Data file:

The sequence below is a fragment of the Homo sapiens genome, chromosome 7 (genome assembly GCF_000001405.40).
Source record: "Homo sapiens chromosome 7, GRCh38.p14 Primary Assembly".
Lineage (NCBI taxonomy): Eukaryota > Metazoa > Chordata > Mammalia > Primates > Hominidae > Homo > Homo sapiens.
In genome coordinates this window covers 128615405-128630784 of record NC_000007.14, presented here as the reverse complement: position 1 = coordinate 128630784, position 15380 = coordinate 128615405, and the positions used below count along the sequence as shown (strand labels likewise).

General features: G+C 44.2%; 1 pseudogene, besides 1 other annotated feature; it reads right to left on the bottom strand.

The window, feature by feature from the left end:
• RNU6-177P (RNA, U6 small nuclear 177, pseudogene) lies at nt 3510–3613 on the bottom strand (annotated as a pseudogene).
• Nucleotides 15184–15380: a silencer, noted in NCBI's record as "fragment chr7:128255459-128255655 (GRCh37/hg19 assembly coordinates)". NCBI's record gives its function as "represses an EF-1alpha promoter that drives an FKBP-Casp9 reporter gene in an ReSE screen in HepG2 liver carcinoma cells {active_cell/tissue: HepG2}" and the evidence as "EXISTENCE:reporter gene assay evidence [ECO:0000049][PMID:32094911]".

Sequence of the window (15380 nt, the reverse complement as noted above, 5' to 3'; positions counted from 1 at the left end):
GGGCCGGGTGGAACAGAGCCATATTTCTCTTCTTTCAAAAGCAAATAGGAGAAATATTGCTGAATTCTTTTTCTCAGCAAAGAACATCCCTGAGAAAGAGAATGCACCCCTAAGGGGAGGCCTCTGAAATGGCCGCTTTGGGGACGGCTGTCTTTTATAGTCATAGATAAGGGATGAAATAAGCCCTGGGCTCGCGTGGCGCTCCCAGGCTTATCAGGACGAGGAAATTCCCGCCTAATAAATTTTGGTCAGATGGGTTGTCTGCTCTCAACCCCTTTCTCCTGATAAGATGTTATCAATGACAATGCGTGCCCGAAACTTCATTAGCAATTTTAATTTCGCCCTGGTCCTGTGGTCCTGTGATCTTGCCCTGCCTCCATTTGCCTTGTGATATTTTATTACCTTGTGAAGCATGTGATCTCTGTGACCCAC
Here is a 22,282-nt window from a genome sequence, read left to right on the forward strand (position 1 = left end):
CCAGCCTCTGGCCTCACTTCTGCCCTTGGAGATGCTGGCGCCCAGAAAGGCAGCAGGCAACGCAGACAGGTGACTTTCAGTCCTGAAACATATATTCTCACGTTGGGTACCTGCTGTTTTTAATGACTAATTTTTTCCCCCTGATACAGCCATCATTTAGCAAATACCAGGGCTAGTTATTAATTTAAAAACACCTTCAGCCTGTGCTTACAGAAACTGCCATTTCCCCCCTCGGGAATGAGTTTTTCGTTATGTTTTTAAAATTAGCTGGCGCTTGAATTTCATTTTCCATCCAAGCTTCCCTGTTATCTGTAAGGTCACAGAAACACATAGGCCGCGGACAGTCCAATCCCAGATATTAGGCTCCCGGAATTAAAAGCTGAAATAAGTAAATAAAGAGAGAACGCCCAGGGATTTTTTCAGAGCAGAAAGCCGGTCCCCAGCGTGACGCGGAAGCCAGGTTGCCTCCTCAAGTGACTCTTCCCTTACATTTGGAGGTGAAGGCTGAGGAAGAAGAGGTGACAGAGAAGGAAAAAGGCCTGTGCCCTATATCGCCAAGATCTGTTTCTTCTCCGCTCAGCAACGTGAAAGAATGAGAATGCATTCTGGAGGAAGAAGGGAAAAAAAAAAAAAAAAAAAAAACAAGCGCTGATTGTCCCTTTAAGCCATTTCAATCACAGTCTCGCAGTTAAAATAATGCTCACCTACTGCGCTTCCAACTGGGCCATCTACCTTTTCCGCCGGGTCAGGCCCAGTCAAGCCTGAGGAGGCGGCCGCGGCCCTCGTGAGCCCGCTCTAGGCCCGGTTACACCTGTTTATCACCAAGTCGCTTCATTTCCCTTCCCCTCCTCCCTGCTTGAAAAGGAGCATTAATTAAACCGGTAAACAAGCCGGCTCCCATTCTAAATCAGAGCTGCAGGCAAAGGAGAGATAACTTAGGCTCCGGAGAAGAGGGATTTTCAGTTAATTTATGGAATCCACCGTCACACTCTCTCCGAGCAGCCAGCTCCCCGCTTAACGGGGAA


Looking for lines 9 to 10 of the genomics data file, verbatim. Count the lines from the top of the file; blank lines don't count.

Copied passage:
Sequence of the window (15380 nt, the reverse complement as noted above, 5' to 3'; positions counted from 1 at the left end):
GGGCCGGGTGGAACAGAGCCATATTTCTCTTCTTTCAAAAGCAAATAGGAGAAATATTGCTGAATTCTTTTTCTCAGCAAAGAACATCCCTGAGAAAGAGAATGCACCCCTAAGGGGAGGCCTCTGAAATGGCCGCTTTGGGGACGGCTGTCTTTTATAGTCATAGATAAGGGATGAAATAAGCCCTGGGCTCGCGTGGCGCTCCCAGGCTTATCAGGACGAGGAAATTCCCGCCTAATAAATTTTGGTCAGATGGGTTGTCTGCTCTCAACCCCTTTCTCCTGATAAGATGTTATCAATGACAATGCGTGCCCGAAACTTCATTAGCAATTTTAATTTCGCCCTGGTCCTGTGGTCCTGTGATCTTGCCCTGCCTCCATTTGCCTTGTGATATTTTATTACCTTGTGAAGCATGTGATCTCTGTGACCCAC